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home articles Weather Forecast |

Weather Wise October 2022

published: September 30th 2022
by: Brian Bledsoe
source: Southern Livestock Standard

What happens after La Niña ends? I get this question a lot and it is always a tough one to answer. Why? Well…1) La Niña is still firmly in control and 2) The PDO (Pacific Decadal Oscillation) is still quite cold/negative. So, to provide a good speculation on what will happen, I would first like to see one of these things change. However, that hasn’t happened… For now, let’s just say that La Niña ends later this winter and the PDO warms up a bit. Is La Niña expected to do that? Yes… The graphic below shows strong probabilities of that happening late this winter.


The overall forecast also calls for neutral conditions by spring, with a possibility of an El Niño by later next year. On the other hand, the PDO has really shown no signs of warming up. Here is the PDO trend for this year.



As you can see, it is still quite cold/negative, and has not shown any signs of changing. This also begs the question: When was the last time we had a strongly negative PDO and a triple dip La Niña? The answer? From late 2010 through early 2013. What did the transition look like as those things changed? Well, here is how the PDO evolved…



You can see it was strongly negative in October of 2013, came back to neutral by spring of 2014, and then went into a warm/positive model thereafter. That transition was huge, because it allowed an El Niño to develop, which allowed for some pretty significant precipitation for drought stricken areas. 










Here are the precipitation anomalies that occurred as we finished 2013.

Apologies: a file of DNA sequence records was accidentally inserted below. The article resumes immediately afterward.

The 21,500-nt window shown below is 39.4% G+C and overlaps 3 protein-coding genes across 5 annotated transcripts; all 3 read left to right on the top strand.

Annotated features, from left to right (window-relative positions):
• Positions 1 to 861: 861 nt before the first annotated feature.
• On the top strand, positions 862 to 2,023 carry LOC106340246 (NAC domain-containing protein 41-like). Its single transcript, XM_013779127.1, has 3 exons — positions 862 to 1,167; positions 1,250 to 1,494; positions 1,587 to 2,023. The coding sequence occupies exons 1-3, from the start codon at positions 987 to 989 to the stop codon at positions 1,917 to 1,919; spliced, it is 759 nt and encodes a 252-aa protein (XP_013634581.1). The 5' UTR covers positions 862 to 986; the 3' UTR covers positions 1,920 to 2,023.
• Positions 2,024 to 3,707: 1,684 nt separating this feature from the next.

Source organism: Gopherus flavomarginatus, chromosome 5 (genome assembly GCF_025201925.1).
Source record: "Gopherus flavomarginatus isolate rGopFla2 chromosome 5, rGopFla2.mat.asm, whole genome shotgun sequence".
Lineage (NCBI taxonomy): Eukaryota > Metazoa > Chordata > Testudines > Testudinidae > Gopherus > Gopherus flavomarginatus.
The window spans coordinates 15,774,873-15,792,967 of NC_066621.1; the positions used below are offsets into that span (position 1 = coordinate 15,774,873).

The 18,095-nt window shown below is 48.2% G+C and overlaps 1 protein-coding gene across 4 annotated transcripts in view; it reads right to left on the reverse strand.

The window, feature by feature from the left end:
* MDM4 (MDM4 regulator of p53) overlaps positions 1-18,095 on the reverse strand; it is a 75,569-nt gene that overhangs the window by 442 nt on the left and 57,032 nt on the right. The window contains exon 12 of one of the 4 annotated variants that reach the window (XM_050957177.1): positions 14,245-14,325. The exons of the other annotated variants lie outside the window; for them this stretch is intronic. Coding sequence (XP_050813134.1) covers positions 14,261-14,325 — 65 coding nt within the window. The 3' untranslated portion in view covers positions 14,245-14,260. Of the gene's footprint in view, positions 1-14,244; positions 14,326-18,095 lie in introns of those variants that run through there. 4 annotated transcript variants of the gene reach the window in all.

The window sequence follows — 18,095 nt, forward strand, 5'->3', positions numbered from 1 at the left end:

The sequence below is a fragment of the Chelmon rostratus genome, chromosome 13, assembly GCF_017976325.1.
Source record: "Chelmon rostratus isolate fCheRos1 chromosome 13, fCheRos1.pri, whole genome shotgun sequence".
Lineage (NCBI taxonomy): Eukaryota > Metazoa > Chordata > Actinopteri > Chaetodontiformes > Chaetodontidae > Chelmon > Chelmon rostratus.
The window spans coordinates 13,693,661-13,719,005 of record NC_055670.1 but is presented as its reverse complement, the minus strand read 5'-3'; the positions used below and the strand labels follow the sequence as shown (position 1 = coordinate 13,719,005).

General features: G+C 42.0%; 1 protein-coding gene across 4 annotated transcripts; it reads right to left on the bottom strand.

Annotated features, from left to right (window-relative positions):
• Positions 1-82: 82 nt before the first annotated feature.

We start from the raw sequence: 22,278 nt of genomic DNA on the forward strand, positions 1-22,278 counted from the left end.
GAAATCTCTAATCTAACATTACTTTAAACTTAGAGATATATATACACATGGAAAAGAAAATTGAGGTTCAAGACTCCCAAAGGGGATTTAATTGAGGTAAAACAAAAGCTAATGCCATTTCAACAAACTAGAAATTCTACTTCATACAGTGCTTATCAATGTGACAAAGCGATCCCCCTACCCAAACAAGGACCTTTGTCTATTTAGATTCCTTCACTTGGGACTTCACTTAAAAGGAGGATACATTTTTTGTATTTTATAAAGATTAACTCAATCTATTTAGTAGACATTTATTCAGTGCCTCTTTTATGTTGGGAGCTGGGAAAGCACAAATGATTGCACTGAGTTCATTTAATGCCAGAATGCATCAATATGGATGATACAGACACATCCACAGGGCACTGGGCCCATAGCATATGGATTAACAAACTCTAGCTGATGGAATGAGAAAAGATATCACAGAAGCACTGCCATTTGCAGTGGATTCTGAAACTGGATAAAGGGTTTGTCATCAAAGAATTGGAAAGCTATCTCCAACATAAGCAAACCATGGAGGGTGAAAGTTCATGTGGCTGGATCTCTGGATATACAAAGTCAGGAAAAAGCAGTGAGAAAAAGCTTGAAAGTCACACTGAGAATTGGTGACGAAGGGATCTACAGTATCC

Here are the January - May 2014 precipitation anomalies…




You can still see the impact of the La Niña hangover and the linger cold/negative PDO…just look at all that drier than average in California, Desert Southwest, and in the Plains. Classic negative PDO precipitation signature… However, this really changed during the back half of 2014, as the PDO warmed and we were more removed from the La Niña.



Many areas that were drier than average for months, suddenly became wetter than average. Some areas still struggled a bit…note East Texas. However, that quickly changed as we entered 2015 and dealt with a pretty stout El Niño. Here are the precipitation anomalies from all of 2015.

 


So, are we going to see a transition similar to what happened in late 2013 and 2014? To be honest, I really don’t know… However, this is the last sample we had of this type of transition. Could this be an analog situation to where we are right now? Despite my uncertainty, I am giving it a strong look. However, I would certainly want to see the PDO warm a bit, before I start to get excited. Once the PDO starts to warm, we can possibly start making some plans to capitalize on this change. Fingers crossed…


Brian

 



 

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